Fort Garland’s ghostly guard walks by night


Halloween night as you listen for unexplained shuffling of shoes against a hard-wood floor, or watch for flickering lights already switched off, and find doors ajar that were locked, remember whiskey, mayhem, and a friendly ghost. The Halloween winds are rattling again at Fort Garland’s infantry barracks where Pvt. Manuel Lujan from a New Mexico regiment was murdered by Humberto Carbajal near dawn on May 21, 1863. 

His ghost shadows the adobe walls, the antique wood, the authentic furniture, circa 1858.  Visitors have “felt and sensed something or someone” in that building, said Josie Lobato, former Fort Garland Museum administrator from 1984-1997. Once after scouting the infantry building and grounds, a Sioux Medicine Man announced, “Did you know that you have a ghost?” Lobato said.

One woman came to me with her face “pale and white as if she had seen something.”  The scared woman told Lobato that when she sat down on the bench beside the infantry doorway, she felt someone touch her leg. “That was the worst report I had,” Lobato said about the then unidentified ghost.

Lobato, like Rick Manzanares former Museum Director, Fort Garland Museum, found lights turned on that were toggled off, and doors unlocked that were locked the evening before. “It’s not a mean spirit,” Manzanares said.  Lobato learned the ghost’s identity in March 1993 when the Denver Historical Society Volunteer, Donald J. Carlisle, uncovered a murder in the genuinely-ghostly barracks.

Wanting to find out for herself, she read the microfilm purchased from the military, and read about the “death of Manuel Lujan” in a report.

Captain J.C. Davidson, who was commanding Fort Garland wrote “From what little I can learn of the case, it was caused by whiskey.”  He notes moonshine was bought on “payday” from “whiskey peddlers along the creeks.”

“…the men would go there after Tattoo [evening drum or bugle] and get good and drunk.”

“And it seems that those two men while at one of these drunks had a quarrel. When they came home, one of them was put in the guard house and they have not been together since, until this morning when Lujan was released and went into his quarters to sleep. The other man killed him,” Captain Davidson reported.

Lobato’s research showed that Lujan was released at 2 a.m. and about 5 a.m. Carbajal was released. Carbajal immediately entered Lujan’s squad room. Carbajal fired once point blank into the back of Lujan’s head.

Manzanares said that Carbajal never served out a sentence. Although he was due to be hanged, he wasn’t because “he was crazy” or because of “temporary insanity,” by order of J.M. Chivington, Colonel, 1st Calvary of Colorado Commanding District. Chivington was a hero here, but later he was a villain at the Sand Creek Massacre, Manzanares said.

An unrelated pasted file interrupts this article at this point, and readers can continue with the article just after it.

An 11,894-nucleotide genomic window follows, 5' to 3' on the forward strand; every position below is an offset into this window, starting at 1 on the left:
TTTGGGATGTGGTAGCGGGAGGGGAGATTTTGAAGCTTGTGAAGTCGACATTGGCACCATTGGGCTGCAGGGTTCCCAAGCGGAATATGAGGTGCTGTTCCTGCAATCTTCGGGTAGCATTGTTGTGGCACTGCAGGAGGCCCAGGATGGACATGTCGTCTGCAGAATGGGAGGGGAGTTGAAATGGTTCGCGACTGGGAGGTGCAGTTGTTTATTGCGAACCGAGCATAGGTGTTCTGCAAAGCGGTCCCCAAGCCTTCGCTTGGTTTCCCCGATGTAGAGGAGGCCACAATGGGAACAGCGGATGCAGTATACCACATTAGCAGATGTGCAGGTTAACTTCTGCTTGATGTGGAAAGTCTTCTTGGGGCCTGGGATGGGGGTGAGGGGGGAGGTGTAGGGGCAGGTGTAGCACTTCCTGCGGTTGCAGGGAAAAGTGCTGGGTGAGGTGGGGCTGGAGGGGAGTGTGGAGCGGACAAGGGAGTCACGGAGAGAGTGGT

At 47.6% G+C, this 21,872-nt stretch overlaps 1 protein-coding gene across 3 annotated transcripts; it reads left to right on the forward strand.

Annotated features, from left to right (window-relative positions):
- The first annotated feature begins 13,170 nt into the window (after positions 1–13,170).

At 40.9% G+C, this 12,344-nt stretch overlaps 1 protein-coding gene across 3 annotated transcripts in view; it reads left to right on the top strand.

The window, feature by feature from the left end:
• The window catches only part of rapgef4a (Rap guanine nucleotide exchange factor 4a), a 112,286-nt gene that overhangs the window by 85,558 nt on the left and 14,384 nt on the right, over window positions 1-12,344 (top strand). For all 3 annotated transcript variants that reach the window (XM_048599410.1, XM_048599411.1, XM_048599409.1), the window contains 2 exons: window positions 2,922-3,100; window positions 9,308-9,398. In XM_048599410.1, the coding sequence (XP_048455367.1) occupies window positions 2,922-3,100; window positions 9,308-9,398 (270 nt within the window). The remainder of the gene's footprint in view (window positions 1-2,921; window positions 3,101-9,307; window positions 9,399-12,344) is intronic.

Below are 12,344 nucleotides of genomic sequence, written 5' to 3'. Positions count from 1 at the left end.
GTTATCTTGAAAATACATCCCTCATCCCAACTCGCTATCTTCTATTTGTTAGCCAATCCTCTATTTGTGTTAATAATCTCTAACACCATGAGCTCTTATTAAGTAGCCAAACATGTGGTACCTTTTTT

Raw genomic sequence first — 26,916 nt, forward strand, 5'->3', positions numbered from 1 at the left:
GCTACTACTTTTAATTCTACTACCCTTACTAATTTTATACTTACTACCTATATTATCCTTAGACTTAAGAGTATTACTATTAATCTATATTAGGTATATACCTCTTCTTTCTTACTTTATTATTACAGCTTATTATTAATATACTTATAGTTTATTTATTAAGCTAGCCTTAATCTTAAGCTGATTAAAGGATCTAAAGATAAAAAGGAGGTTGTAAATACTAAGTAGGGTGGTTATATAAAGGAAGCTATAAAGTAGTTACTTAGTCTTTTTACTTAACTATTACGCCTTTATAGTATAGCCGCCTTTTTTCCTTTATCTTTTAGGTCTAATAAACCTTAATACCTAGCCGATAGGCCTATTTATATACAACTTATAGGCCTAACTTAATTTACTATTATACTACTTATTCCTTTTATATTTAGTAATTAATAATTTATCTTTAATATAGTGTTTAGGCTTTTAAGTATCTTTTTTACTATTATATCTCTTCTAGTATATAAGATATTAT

Supposing that Manuel Lujan’s ghost is “seeking justice,” Lobato and Manzanares have employed the ghost as guard, and so have made friends with a friendly ghost. “I’m not taking chances,” Manzanares added.

“Perhaps they fought about a woman, whiskey, or gambling,” Manzanares said. What is clear, he added, is that the white people originally investigating the murder didn’t know Spanish, both Lujan and Carbajal spoke Spanish.

The investigation was very piecemeal, he said.

Manzanares has called upon Lobato for help when “things were difficult,” Lobato said. Manzanares decided early on with his encounters with open doors, lights on, and reports from visitors to say Rosary in the infantry building.  Then following the lead of Lobato who would speak Spanish to the ghost, Manzanares puts the ghost on guard duty:

“Buenas Noches, Senor Manuel, cuide el lugar esta noche por favor.” In English, “Take care of the place; it is yours for the night.”

Lobato felt comfortable and safe in the infantry building. As she decorated the sergeant’s room from authentic furniture out of La Junta, she thought maybe the ghost will like the cup, the cot, the table.  She knew he was Hispanic and spoke his language. She gave him guard duty as well: “Bueno Manuel. Esta en guardia.” In English, “Ok Manuel, You’re on guard duty.”

Around 1993 Lobato first scrolled through the military microfilm and learned about Manuel Lujan from a female visitor who “claimed that she had been in the infantry barracks and had seen a soldier shot.”

A former employee at Fort Garland Museum, also said that she “heard noises in that building, the infantry barracks, like feet dragging; but maybe I scare myself too much.”  Continuing her account, she said, “A counselor or a nurse that was here with a youth camp from July 29 to August 25, 2000, said she had not slept all night. She was pretty sure that it was a ghost because there was no one there at the time.”

Lobato also recalls one summer when there was a rash of burglaries in the Fort Garland-Blanca area. She put Manuel on guard duty and locked up for the night. There was a break in overnight by probably some young people, she said.  When the sheriff arrived, he said the elk horns on the floor next to the window, the footprints outside the broken window suggested that whoever had broken in left in an awful hurry.  Lobato suspects that Manuel took his guard duty serious.  The youngsters never returned to burglarize Fort Garland.

“I don’t need a burglar alarm; Manuel is my alarm,” she said to herself.

Likewise, current staffers caution youngsters and families, “Most museums have security guards; our ghost is our only guard.” 

“I don’t know whether or not I believe in the ghost; you might not either; it’s your choice.” But you can be sure that the Fort Garland staffers are not taking chances tonight.  “Buenos Noche Manuel. Esta en guardia.”

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